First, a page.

APIs have existed for a long time. Since the first¬†computer programs were written, APIs have been providing ‚Äúcontracts‚ÄĚ for¬†information exchange between programs. Early non-web APIs were structured¬†and rigid, requiring strict programming models and structural adherence.
The APIs emerged on the web around 2000, with Salesforce.com producing the¬†first web-based API. That same year, Ebay released its API. Two years later,¬†Amazon started Amazon Web Services.¬†APIs are now coming of age with the advent of cloud computing, where the ability¬†to host external APIs has matured to a point where cloud service providers have¬†scalable capacity to handle transaction loads and spikes in traffic. Mobile¬†platforms now put application reach on millions of devices, all having access to
back-end APIs across the Internet.¬†Serious API focus started around the year 2000, with a dramatic rise starting¬†around 2008.
Over the years, APIs have evolved based on advances in technology (such as¬†network speed, security, and dynamic integration), and also maturation in¬†business that allows for thinking of business functions as discreet, consumable¬†entities. Competition is now possible for business functions based on business¬†value as opposed to technology foundations.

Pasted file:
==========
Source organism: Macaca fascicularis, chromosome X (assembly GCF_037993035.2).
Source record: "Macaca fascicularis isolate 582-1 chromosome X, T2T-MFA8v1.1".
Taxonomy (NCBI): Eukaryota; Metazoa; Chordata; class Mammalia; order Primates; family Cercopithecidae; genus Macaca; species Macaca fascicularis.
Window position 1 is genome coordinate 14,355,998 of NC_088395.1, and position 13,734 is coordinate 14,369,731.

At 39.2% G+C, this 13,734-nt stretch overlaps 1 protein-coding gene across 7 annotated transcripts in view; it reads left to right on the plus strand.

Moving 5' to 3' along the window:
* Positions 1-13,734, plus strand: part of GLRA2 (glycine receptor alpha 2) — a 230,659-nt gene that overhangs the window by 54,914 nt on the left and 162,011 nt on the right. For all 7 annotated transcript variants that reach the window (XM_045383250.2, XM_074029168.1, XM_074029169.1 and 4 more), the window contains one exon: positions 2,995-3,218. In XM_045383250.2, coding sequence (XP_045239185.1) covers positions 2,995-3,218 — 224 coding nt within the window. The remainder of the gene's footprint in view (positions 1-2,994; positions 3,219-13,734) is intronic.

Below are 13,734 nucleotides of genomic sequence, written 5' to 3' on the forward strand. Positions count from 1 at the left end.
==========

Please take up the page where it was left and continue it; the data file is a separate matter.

API architecture has also evolved over the years, most recently with the advent of¬†service-oriented architecture (SOA). SOA provides for an architectural model to¬†manage consumer and provider relationships in a dynamic environment. This¬†paved the way for producing and exposing APIs with better business enablement¬†capabilities including request access, entitlement, identification, authorization,¬†management, monitoring, and analytics.
The largest repository of API information and mashups can now be found at¬†Programmable Web.¬†This website provides catalog information, usage statistics, and access¬†information on tens of thousands of APIs.
To learn more please read the Redbook¬†here.